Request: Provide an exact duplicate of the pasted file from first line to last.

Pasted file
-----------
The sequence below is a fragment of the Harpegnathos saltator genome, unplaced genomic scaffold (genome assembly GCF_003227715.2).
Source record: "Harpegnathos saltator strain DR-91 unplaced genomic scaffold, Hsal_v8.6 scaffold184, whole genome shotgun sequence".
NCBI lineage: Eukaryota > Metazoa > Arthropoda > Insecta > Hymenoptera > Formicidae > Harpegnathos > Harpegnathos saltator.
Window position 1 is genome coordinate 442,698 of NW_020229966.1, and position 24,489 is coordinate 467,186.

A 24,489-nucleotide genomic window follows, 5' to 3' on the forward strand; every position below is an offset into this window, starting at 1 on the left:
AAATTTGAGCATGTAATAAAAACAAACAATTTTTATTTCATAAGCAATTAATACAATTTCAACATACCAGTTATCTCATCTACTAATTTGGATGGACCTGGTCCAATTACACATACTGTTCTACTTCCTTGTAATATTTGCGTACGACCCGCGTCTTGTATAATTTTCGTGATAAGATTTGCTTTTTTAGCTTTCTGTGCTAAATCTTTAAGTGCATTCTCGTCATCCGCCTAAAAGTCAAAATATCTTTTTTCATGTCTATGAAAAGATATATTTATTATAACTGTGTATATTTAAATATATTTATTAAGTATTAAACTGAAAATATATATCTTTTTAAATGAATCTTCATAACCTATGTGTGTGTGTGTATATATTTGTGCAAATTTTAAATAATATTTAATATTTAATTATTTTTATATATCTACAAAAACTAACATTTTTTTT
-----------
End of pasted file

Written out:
The sequence below is a fragment of the Harpegnathos saltator genome, unplaced genomic scaffold (genome assembly GCF_003227715.2).
Source record: "Harpegnathos saltator strain DR-91 unplaced genomic scaffold, Hsal_v8.6 scaffold184, whole genome shotgun sequence".
NCBI lineage: Eukaryota > Metazoa > Arthropoda > Insecta > Hymenoptera > Formicidae > Harpegnathos > Harpegnathos saltator.
Window position 1 is genome coordinate 442,698 of NW_020229966.1, and position 24,489 is coordinate 467,186.

A 24,489-nucleotide genomic window follows, 5' to 3' on the forward strand; every position below is an offset into this window, starting at 1 on the left:
AAATTTGAGCATGTAATAAAAACAAACAATTTTTATTTCATAAGCAATTAATACAATTTCAACATACCAGTTATCTCATCTACTAATTTGGATGGACCTGGTCCAATTACACATACTGTTCTACTTCCTTGTAATATTTGCGTACGACCCGCGTCTTGTATAATTTTCGTGATAAGATTTGCTTTTTTAGCTTTCTGTGCTAAATCTTTAAGTGCATTCTCGTCATCCGCCTAAAAGTCAAAATATCTTTTTTCATGTCTATGAAAAGATATATTTATTATAACTGTGTATATTTAAATATATTTATTAAGTATTAAACTGAAAATATATATCTTTTTAAATGAATCTTCATAACCTATGTGTGTGTGTGTATATATTTGTGCAAATTTTAAATAATATTTAATATTTAATTATTTTTATATATCTACAAAAACTAACATTTTTTTT